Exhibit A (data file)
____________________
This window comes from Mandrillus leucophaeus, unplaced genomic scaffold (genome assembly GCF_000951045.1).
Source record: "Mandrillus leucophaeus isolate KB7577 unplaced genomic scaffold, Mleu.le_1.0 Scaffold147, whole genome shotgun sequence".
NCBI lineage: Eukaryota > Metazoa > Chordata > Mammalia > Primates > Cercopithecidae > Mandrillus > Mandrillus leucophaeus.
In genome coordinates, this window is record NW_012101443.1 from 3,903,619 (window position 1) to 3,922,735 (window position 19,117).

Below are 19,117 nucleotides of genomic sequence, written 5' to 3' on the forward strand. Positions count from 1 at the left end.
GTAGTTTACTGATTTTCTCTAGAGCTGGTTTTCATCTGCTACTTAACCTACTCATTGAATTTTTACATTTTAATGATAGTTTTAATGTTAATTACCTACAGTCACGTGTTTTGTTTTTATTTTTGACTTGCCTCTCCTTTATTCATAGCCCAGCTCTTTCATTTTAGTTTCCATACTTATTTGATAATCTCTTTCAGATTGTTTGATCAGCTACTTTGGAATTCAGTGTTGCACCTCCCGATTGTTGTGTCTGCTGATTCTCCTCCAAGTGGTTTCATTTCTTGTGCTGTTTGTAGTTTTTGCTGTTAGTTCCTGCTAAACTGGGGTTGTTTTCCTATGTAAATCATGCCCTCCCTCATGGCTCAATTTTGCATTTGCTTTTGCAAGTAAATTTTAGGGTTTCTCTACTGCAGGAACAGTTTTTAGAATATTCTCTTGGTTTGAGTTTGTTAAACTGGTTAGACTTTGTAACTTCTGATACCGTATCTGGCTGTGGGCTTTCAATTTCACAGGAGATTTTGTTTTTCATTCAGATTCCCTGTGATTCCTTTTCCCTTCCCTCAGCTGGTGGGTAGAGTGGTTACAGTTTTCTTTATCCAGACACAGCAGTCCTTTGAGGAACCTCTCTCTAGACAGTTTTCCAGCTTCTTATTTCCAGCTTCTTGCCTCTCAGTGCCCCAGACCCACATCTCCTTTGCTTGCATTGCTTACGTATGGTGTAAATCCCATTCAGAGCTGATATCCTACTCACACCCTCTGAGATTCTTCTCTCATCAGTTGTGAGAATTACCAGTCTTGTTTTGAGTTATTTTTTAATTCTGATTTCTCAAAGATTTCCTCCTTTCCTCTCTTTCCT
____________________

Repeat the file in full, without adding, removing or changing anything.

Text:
This window comes from Mandrillus leucophaeus, unplaced genomic scaffold (genome assembly GCF_000951045.1).
Source record: "Mandrillus leucophaeus isolate KB7577 unplaced genomic scaffold, Mleu.le_1.0 Scaffold147, whole genome shotgun sequence".
NCBI lineage: Eukaryota > Metazoa > Chordata > Mammalia > Primates > Cercopithecidae > Mandrillus > Mandrillus leucophaeus.
In genome coordinates, this window is record NW_012101443.1 from 3,903,619 (window position 1) to 3,922,735 (window position 19,117).

Below are 19,117 nucleotides of genomic sequence, written 5' to 3' on the forward strand. Positions count from 1 at the left end.
GTAGTTTACTGATTTTCTCTAGAGCTGGTTTTCATCTGCTACTTAACCTACTCATTGAATTTTTACATTTTAATGATAGTTTTAATGTTAATTACCTACAGTCACGTGTTTTGTTTTTATTTTTGACTTGCCTCTCCTTTATTCATAGCCCAGCTCTTTCATTTTAGTTTCCATACTTATTTGATAATCTCTTTCAGATTGTTTGATCAGCTACTTTGGAATTCAGTGTTGCACCTCCCGATTGTTGTGTCTGCTGATTCTCCTCCAAGTGGTTTCATTTCTTGTGCTGTTTGTAGTTTTTGCTGTTAGTTCCTGCTAAACTGGGGTTGTTTTCCTATGTAAATCATGCCCTCCCTCATGGCTCAATTTTGCATTTGCTTTTGCAAGTAAATTTTAGGGTTTCTCTACTGCAGGAACAGTTTTTAGAATATTCTCTTGGTTTGAGTTTGTTAAACTGGTTAGACTTTGTAACTTCTGATACCGTATCTGGCTGTGGGCTTTCAATTTCACAGGAGATTTTGTTTTTCATTCAGATTCCCTGTGATTCCTTTTCCCTTCCCTCAGCTGGTGGGTAGAGTGGTTACAGTTTTCTTTATCCAGACACAGCAGTCCTTTGAGGAACCTCTCTCTAGACAGTTTTCCAGCTTCTTATTTCCAGCTTCTTGCCTCTCAGTGCCCCAGACCCACATCTCCTTTGCTTGCATTGCTTACGTATGGTGTAAATCCCATTCAGAGCTGATATCCTACTCACACCCTCTGAGATTCTTCTCTCATCAGTTGTGAGAATTACCAGTCTTGTTTTGAGTTATTTTTTAATTCTGATTTCTCAAAGATTTCCTCCTTTCCTCTCTTTCCT